States were having trouble regulating their own loans in their own states. Banks began offering loans similar to those of payday lenders, calling it a Direct Deposit Advance, or advances from the bank until your next payday.

Banks were also being linked to these payday lenders by partnering up with them as insurance for the lenders.

According to the study, all national banks terminated their charter-renting relationships with payday loan companies. Since the Federal Deposit Insurance Corporation helps protect the bank accounts of their customer and oversee what the state banks are doing, they want the banks to get out of the business of charter-renting with these payday lenders.

“The FDIC thinks it’s a dangerous business,” Graves said. “There are a lot of consequences (for the banks) being linked with these payday lenders.”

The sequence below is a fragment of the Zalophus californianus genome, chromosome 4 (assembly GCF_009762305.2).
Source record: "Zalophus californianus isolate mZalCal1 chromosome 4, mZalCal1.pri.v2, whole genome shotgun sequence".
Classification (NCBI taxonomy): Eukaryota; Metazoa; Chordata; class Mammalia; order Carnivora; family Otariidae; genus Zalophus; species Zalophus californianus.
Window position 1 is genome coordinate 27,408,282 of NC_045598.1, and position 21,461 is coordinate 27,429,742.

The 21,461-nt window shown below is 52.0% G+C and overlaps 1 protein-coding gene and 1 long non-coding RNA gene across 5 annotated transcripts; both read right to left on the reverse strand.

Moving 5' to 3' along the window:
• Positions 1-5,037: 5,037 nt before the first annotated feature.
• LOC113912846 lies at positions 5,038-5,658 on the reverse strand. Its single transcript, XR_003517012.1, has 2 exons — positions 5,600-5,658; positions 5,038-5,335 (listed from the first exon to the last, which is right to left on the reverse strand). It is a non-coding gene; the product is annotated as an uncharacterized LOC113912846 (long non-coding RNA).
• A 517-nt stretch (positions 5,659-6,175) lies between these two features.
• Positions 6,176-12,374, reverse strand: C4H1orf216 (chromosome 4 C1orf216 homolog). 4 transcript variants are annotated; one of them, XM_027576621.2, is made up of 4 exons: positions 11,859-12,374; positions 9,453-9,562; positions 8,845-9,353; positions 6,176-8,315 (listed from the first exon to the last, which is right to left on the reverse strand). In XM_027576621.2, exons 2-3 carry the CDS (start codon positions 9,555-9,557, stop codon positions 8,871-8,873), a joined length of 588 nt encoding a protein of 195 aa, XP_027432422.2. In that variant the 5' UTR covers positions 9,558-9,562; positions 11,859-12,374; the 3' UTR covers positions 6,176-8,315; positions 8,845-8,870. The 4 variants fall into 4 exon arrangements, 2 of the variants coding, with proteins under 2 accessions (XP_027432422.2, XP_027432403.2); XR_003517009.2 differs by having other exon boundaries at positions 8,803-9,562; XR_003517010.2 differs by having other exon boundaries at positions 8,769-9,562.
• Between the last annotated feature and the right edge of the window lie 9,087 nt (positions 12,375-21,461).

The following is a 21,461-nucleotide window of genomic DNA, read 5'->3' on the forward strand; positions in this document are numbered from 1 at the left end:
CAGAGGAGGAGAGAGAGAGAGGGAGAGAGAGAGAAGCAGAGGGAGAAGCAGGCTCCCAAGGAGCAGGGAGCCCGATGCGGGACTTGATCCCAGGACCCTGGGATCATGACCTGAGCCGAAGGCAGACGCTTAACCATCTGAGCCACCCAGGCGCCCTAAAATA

The study also revealed that in Oceanside, Calif. around Camp Pendleton, there are more payday lenders than there are in all of San Francisco.

“Given the population of Oceanside, there should only be eight payday lenders, but we counted as many as 26,” Graves said.

“Payday lending is not a complicated thing, it’s simply, ‘I’ll give you a loan but you have to give me more money in return,'” Graves said.

Although Graves and Peterson have not met, they are working on another study as a follow-up on payday lending and religion.

Graves will be doing the statistics and Peterson will be working on the archaeology and laws.

According to Graves, socially conservative politicians are the biggest supporters of payday lending. He said there are lots of references to it in the Bible, which says usury is a sin.

“Religious officials used to stop payday lending from happening,” said Graves. “It is their religious rite to help the poor.”

Graves believes that this injustice should be outlawed.

“There are lots of religious that are against payday lending,” Graves said. “It’s expensive to be poor in this country.”